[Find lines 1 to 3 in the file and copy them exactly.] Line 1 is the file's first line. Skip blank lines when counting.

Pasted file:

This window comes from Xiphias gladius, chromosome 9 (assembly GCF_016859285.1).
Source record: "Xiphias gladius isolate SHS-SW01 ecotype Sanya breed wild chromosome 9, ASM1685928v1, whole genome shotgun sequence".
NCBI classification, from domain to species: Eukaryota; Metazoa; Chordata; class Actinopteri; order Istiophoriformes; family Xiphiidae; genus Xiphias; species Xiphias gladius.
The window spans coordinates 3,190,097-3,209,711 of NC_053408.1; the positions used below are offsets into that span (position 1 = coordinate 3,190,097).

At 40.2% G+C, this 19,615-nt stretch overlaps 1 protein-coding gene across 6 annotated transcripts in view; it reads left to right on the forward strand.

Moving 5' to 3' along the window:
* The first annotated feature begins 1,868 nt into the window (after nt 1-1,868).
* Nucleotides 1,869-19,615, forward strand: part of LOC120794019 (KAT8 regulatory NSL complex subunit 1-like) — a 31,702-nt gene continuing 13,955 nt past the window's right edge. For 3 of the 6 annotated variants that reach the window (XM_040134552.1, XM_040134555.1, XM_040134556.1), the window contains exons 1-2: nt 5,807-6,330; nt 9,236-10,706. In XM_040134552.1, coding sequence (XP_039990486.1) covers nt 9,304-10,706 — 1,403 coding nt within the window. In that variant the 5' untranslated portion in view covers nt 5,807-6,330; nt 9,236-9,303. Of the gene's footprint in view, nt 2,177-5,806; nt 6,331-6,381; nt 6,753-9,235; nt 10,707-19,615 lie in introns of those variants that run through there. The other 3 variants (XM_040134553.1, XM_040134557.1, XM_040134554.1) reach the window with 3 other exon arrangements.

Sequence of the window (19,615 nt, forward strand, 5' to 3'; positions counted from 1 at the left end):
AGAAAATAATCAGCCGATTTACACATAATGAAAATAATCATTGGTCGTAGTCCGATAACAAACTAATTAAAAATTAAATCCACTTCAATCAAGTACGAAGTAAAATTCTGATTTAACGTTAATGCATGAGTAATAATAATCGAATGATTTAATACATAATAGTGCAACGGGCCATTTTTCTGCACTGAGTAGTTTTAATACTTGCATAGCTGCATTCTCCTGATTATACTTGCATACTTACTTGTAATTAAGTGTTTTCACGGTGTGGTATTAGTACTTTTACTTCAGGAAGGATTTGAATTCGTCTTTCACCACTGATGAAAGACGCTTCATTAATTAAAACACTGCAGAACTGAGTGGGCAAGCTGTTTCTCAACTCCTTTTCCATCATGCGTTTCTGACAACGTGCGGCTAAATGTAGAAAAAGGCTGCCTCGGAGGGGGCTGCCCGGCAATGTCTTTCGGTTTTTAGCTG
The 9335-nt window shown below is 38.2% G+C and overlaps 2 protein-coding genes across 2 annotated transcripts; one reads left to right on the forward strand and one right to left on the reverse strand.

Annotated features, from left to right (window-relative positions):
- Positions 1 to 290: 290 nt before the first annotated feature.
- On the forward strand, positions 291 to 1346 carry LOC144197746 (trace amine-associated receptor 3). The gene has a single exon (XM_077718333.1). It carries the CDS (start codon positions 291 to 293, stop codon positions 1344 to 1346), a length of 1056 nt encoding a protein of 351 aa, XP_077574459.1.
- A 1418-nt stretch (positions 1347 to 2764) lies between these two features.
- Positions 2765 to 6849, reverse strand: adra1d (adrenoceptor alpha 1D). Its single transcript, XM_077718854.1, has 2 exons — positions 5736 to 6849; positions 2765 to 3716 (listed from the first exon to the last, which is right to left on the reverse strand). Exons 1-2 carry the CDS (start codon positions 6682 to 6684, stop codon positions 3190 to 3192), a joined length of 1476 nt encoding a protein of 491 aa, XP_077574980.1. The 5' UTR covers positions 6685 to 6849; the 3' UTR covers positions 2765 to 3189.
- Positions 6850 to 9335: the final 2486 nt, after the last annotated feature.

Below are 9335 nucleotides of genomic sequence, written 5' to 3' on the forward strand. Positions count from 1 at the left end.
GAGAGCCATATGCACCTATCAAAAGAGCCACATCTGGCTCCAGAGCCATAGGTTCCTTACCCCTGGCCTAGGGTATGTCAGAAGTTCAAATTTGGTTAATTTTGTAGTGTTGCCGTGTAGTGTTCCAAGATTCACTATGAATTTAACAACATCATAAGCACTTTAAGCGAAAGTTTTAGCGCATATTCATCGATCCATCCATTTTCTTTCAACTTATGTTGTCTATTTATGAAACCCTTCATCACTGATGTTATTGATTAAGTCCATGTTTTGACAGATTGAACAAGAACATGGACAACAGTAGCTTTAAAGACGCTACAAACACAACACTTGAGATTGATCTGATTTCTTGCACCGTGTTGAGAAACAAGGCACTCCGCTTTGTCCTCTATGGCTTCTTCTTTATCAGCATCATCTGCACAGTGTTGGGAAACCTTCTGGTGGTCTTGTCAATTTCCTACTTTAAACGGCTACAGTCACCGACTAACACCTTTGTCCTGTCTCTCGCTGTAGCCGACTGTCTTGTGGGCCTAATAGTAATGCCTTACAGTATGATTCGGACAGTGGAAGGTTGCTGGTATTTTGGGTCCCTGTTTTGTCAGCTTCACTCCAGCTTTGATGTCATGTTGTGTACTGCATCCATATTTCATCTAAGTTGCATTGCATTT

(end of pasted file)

This window comes from Xiphias gladius, chromosome 9 (assembly GCF_016859285.1).
Source record: "Xiphias gladius isolate SHS-SW01 ecotype Sanya breed wild chromosome 9, ASM1685928v1, whole genome shotgun sequence".
NCBI classification, from domain to species: Eukaryota; Metazoa; Chordata; class Actinopteri; order Istiophoriformes; family Xiphiidae; genus Xiphias; species Xiphias gladius.